Stocks retrace April’s losses

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Investment Communications Team, Investment Strategy Team, Wealth Management

Summary

Global equities rose by 4.1% in May (USD terms), while global government bonds edged higher by 0.5% (USD, hedged terms). Key themes included:

  • Stock markets rebound, despite elevated bond yields;
  • Fed signals a more cautious approach to easing relative to its European peers;
  • Geopolitical backdrop remains uneasy in the Middle East, Ukraine and Taiwan.


Headline inflation rates - Year-over-year (%)

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Source: Rothschild & Co, Bloomberg

Markets: A better month for risk assets

Global stocks rebounded strongly in May, retracing the prior month’s losses – and briefly rising to all-time highs. Stock market participation broadened slightly, though the US mega-cap names continued to lead the market higher. The US first-quarter earnings growth rate was 5.9% (y/y) according to FactSet – stronger than consensus expectations – with significant contributions from those same mega-cap stocks. In fixed income, government bonds initially rallied during the first half of May, though reversed some of those gains later in the month: 10-year government bond yields touched fresh year-to-date highs in parts of Europe, such as Germany (2.7%) and the UK (4.4%) amid sticky inflation data. Commodities broadly continued to move higher, with the notable exception of Brent crude oil which fell by 7%.

Economy: Ongoing growth; sticky inflation

While US hard data were generally softer in April, real-time second-quarter GDP estimates continued to suggest another quarter of economic growth. The manufacturing survey data were mixed in May, with the ISM series edging lower to 48.7, yet the S&P Global series continued to signal expansion. There were tentative signs of labour market slackness in April: the unemployment rate crept up to 3.9% – still low by historical standards – while jobs growth and vacancies cooled. Encouragingly, US inflation met (rather than exceeded) expectations for the first time this year with April’s release. Both headline and core inflation moved lower, to 3.4% and 3.6% (y/y), respectively. In Europe, growth indicators continued to hold steady. The eurozone Composite PMI signalled a faster rate of growth in May, while the UK equivalent remained in ‘expansion’ territory. The UK GDP data also confirmed that it exited its brief technical recession at the turn of the year. Inflation data were stronger than expected, however: headline inflation accelerated in the eurozone (to 2.6%) and Switzerland (1.4%). UK headline inflation fell sharply to 2.3% following another drop in the Ofgem energy price cap, but services inflation (and wage growth) remained stubbornly high. In China, economic data were robust – consensus 2024 GDP estimates were tracking at close to 5% – but property sector issues remained unresolved, despite further government support measures.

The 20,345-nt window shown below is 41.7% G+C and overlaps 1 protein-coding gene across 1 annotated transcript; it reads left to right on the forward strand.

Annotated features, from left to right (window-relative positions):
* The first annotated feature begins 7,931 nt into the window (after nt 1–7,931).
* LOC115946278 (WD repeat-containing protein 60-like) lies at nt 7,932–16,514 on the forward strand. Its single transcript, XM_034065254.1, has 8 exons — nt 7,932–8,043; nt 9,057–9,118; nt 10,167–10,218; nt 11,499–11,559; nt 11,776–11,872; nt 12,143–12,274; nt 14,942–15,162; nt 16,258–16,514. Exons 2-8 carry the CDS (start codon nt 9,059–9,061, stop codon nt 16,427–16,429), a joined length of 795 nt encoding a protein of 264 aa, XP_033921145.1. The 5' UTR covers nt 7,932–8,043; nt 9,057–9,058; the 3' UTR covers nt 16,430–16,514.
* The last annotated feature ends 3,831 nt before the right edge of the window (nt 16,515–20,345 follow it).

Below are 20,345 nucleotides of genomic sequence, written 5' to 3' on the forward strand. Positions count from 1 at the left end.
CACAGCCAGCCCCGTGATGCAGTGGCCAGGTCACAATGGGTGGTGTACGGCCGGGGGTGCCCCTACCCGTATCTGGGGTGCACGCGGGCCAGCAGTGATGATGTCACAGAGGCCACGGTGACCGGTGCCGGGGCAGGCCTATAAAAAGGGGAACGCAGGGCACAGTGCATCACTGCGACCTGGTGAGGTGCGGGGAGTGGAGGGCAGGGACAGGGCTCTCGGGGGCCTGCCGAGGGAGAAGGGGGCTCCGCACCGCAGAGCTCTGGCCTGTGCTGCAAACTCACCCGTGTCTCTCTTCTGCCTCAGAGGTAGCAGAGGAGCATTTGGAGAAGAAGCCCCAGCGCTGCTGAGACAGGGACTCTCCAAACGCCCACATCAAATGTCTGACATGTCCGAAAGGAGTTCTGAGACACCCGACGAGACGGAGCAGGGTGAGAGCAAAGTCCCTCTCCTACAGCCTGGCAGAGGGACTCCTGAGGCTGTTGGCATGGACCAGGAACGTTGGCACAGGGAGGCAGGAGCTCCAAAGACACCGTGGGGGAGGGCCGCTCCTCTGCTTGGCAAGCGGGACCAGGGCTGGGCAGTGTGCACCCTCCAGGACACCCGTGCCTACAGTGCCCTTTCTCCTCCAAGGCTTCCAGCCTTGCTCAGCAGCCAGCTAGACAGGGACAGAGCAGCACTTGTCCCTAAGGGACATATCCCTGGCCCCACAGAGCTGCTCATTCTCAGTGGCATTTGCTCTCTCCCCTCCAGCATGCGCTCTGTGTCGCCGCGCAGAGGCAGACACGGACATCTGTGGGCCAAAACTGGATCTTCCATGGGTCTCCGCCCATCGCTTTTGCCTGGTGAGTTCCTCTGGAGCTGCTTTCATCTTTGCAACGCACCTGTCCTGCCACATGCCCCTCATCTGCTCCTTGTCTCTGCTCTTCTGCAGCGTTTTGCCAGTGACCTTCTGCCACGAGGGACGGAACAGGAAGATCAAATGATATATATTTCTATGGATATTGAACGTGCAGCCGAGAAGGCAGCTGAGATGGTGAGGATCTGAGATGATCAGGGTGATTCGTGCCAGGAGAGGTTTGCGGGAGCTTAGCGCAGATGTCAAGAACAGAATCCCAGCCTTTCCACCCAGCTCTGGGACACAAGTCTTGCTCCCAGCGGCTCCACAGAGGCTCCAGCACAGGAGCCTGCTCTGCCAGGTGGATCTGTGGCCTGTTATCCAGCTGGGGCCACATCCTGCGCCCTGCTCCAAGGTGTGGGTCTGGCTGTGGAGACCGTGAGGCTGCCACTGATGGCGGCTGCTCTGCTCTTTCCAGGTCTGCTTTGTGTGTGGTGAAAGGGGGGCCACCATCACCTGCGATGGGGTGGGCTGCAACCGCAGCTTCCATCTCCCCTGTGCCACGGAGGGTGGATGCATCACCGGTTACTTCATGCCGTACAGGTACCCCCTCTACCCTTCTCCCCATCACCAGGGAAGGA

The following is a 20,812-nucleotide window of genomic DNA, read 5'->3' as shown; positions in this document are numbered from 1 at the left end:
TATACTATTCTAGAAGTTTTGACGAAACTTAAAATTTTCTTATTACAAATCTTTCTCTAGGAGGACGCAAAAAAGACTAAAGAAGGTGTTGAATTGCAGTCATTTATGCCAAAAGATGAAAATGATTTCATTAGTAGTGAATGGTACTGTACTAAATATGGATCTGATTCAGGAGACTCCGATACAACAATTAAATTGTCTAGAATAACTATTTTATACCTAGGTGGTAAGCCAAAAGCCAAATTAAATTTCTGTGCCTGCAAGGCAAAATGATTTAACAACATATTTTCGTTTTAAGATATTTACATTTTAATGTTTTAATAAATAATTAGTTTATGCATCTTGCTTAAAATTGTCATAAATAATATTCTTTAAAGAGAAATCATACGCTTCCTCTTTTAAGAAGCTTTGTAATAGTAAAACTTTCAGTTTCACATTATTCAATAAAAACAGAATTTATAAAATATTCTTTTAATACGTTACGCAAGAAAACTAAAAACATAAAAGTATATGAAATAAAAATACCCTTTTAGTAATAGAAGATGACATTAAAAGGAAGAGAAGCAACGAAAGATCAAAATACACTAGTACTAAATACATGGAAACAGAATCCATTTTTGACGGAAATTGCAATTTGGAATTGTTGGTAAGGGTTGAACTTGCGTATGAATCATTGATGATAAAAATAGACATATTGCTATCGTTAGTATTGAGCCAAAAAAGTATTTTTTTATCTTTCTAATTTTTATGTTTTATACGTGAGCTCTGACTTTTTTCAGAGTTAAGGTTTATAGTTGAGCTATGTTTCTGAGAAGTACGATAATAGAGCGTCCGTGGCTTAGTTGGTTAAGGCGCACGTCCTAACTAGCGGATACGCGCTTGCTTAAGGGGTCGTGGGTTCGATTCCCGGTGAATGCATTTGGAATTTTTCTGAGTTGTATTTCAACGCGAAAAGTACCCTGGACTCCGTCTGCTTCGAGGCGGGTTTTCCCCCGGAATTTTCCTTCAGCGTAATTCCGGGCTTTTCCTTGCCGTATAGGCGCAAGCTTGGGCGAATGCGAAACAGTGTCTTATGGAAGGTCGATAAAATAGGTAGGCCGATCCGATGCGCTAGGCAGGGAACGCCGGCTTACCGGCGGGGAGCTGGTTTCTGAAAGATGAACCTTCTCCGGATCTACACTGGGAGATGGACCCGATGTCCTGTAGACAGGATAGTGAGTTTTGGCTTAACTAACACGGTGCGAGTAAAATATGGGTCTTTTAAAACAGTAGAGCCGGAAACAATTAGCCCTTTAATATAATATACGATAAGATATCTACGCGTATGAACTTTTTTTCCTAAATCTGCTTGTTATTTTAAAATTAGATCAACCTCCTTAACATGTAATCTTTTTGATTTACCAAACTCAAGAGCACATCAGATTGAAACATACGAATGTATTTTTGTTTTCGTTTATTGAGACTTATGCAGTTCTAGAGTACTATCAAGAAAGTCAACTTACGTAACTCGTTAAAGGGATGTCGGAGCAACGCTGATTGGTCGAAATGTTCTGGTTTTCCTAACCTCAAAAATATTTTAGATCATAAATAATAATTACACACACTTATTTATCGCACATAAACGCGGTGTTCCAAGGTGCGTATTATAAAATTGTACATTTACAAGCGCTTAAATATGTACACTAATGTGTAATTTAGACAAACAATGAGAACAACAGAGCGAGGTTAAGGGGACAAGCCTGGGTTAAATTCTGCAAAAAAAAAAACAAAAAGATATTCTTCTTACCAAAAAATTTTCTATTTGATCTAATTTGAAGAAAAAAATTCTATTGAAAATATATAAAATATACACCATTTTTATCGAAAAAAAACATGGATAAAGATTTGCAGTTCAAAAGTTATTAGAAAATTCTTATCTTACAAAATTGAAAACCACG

Policy: Interest rates still poised to fall

The Federal Reserve left interest rates unaltered yet again in May, with Powell signalling that easing was postponed – but not cancelled. Conversely, in Europe, a more dovish narrative emerged: Sweden’s Riksbank was the second developed-market central bank to begin its easing cycle (after the Swiss National Bank), while the European Central Bank stood poised to cut in June. The Bank of England struck a more balanced, albeit divided tone: money markets were anchoring towards an autumn cut.

Meanwhile, the geopolitical landscape remained tense. Conflict in the Middle East showed few signs of resolve, Putin warned NATO on the use of their weapons provided to Ukraine, and China held military drills around Taiwan. Biden also announced further tariffs on China in critical areas, including semiconductors and electric vehicles. In the political sphere, Trump was found guilty on all counts in his “hush money” trail, making him the first former president to be convicted. In the UK, Sunak unexpectedly announced a general election for July, despite the Conservative’s weak local election results.

Performance figures (as of 31/05/2024 in local currency) 

Equity (MSCI indices $) 1M % YTD %
Global 4.1% 8.9%
US 4.7% 10.7%
Eurozone 4.3% 9.2%
UK 3.6% 8.8%
Switzerland 8.1% 1.7%
Japan 1.3% 7.0%
Pacific ex Japan 3.4% 0.4%
EM Asia 1.4% 5.8%
EM ex Asia -2.7% -5.0%

 

Fixed income Yield 1M % YTD %
Global Govt (hdg $) 3.43% 0.5% -1.0%
Global IG (hdg $) 5.10% 1.4% -0.4%
Global HY (hdg $) 8.29% 1.2% 3.2%
US 10Y 4.50% 1.8% -2.8%
German 10Y 2.66% -0.2% -3.8%
UK 10Y 4.32% 0.8% -3.8%
Switzerland 10Y 0.93% -1.3% -1.3%
Currencies (NEERs) 1M % YTD %
US Dollar -0.7% 3.0%
Euro 0.5% 1.1%
Pound Sterling 0.8% 2.7%
Swiss Franc 0.2% -4.9%

Table note: NEERs under ‘currencies’ are the JP Morgan trade-weighted nominal effective exchange rates

Commodities ($) Level 1M % YTD %
Gold  2,327 1.8% 12.8%
Brent Crude oil 82 -7.1% 5.9%
Natural gas (€) 34 17.5% 5.8%

Source: Bloomberg, Rothschild & Co.

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